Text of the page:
Want to keep your team and the stakeholders aligned during your project? Ever tried considering the use of scrum artifacts in your business? Using scrum artifacts is necessary for your scrum team if you care about the success of your projects. They also can inspire productivity in the era of digital offices.
Here in this article, we will elaborate on scrum artifacts and will tell you how you can use them.
What is a Scrum Artifact?
Artifact has quite a different concept when we analyze its meaning in the dynamic world of software development. It no longer means having objects remaining from a particular period, like prehistoric artifacts, a definition provided by Merriam Webster. Instead, in software, it means the amount of essential data that a business gathers during a project.
A scrum artifact is a set of information used by a scrum team to describe the product or service being launched, the steps taken to create it, and the actions required during its production. Such a scrum artifact gives you some clues about the performance of a sprint. Scrum artifacts are integral to scrum teams because they allow for basic scrum characteristics such as transparency, inspection, and adaptation.
Scrum artifacts can help you in:
- Planning your product management goals and objectives
- Making a list of tasks that can accomplish these objectives
- Organizing tasks into sprints based on their importance and dependencies
- Complete the tasks
- Review and assess the findings to see to what extent they are aligned with your objectives
- Repeating these steps and continuing the cycle
What Is Scrum?
Scrum is an agile methodology-based project management system. Agile project management breaks a project into sprints and short development cycles. Each sprint lasts about 2 to 4 weeks, during which the scrum team works on various aspects of the project to meet a defined sprint target.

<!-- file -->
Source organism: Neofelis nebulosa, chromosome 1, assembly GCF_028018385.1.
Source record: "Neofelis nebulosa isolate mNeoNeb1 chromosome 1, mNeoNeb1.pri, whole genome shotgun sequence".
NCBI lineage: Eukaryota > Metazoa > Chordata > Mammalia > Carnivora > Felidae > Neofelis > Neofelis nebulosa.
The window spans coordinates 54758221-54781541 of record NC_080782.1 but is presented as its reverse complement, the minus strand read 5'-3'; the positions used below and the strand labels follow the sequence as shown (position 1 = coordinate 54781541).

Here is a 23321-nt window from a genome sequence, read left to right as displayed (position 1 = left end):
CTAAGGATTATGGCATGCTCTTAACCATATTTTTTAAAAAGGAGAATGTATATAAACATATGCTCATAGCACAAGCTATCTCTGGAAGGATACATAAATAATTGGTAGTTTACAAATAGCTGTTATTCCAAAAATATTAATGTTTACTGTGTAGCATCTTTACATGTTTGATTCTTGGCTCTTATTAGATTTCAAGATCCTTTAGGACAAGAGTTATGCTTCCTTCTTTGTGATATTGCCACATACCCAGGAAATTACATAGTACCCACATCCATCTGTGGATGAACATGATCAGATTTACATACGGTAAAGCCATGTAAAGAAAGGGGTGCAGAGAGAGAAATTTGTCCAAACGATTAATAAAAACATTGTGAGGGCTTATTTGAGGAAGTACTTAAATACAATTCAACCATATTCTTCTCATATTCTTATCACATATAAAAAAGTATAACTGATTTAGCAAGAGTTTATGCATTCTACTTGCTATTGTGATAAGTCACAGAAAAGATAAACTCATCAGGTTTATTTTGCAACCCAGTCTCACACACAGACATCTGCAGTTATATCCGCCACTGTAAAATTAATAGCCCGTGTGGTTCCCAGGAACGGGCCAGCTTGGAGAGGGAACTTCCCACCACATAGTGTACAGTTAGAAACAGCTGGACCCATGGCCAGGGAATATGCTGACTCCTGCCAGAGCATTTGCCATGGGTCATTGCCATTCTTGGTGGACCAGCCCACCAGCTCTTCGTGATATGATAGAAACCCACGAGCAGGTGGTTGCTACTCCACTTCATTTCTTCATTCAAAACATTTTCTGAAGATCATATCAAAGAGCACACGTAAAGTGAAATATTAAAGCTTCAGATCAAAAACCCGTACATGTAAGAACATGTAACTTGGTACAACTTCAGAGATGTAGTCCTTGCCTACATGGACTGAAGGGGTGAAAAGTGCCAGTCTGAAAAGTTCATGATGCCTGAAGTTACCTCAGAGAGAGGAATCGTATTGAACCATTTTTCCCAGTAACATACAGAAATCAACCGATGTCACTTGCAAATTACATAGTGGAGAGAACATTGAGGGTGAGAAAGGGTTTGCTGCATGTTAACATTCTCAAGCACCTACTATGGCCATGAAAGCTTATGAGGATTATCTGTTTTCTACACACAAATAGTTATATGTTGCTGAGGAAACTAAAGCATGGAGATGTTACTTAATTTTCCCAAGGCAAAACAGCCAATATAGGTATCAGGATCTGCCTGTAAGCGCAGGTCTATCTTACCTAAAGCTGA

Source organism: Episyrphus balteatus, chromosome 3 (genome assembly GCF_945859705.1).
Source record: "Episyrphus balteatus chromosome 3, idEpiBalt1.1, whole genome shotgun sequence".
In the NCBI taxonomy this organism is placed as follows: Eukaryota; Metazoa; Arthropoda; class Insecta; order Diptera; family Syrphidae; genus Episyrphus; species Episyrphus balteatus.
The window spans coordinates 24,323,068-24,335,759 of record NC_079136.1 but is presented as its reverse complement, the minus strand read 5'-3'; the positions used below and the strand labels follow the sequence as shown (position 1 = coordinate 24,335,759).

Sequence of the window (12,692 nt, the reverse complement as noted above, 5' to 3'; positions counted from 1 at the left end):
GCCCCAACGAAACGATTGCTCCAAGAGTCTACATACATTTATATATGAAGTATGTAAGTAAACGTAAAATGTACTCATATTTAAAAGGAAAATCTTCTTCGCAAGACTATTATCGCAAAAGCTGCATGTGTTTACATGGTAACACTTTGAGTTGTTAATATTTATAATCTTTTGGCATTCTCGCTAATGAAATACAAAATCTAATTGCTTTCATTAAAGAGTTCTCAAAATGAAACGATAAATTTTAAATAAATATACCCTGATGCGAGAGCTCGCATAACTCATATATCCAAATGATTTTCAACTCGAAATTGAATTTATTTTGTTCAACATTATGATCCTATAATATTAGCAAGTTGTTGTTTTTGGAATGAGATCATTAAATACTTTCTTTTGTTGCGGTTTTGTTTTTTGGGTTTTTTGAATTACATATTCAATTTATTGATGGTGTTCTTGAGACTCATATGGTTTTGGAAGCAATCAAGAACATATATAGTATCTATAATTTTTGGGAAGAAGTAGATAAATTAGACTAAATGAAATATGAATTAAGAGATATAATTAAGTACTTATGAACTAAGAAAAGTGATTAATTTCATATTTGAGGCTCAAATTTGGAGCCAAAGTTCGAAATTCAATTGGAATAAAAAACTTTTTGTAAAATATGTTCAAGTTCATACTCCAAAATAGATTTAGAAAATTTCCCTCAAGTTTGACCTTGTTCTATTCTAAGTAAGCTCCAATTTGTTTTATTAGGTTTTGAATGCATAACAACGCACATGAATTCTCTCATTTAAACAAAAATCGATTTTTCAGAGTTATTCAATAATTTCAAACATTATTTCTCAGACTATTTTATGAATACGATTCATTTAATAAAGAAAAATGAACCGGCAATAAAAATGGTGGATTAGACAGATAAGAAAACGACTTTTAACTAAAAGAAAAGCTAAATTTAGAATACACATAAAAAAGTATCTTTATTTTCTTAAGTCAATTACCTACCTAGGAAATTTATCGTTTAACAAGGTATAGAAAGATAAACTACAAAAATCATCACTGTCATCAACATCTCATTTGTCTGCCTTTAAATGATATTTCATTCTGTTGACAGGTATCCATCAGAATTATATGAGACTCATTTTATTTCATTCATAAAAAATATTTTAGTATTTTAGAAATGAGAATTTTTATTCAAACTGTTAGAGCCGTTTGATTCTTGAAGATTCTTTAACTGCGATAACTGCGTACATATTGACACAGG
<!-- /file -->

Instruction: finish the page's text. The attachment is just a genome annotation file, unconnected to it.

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What Are the Three Main Scrum Artifacts?
Scrum uses three main artifacts to get the work done efficiently. They are using these three main scrum artifacts, you can make sure that the scrum team and the stakeholders are on the same page when it comes to the project development process. If someone wants to check on the development of a project, they don’t have to bother team members and ask them about it. Instead, they look at the scrum artifacts.
These three are the main scrum artifacts:
1. Product backlog
Before producing a product or running a service, it’s critical to understand what the user really wants. But how can you keep track of their demands if they vary frequently? The answer is simple: by using a product backlog.
A product backlog is actually a list of new features, additions, bug repairs, tasks, or work requirements that have to be considered to achieve the goals you have set for your business. All these elements are necessary for the process of producing a product or running a service. To name some of these elements, we can mention customer support, competitor analysis, market demands, and general business analysis, etc.
A product backlog always needs to be updated and should be adapted to the new conditions. As new information gets available, you will need to make changes to your product backlog to make it in alignment with your objectives. So, you can never expect a complete product backlog.
2. Sprint backlog
We already mentioned that a scrum project is broken down into sprints. But how do you decide which things to work on in each scrum sprint? By checking the sprint backlog.
The sprint backlog is another list that contains every task that the scrum team has to achieve in every sprint. Unlike the product backlog, a sprint backlog can only be changed by the development team.
The development team is not fully authorized in changing the items in a sprint backlog, however. The team has to negotiate with the product owner or product manager or scrum master before making any changes to the sprint backlog.
This negotiation that flows between the development team and the scrum master is helpful. The reason is that rather than removing an item entirely, it helps you to look for ways to make a smaller increment of it.
Selecting a task from the product backlog and breaking it down into smaller, actionable sprint items creates sprint backlogs. Let’s see an example to make it more tangible: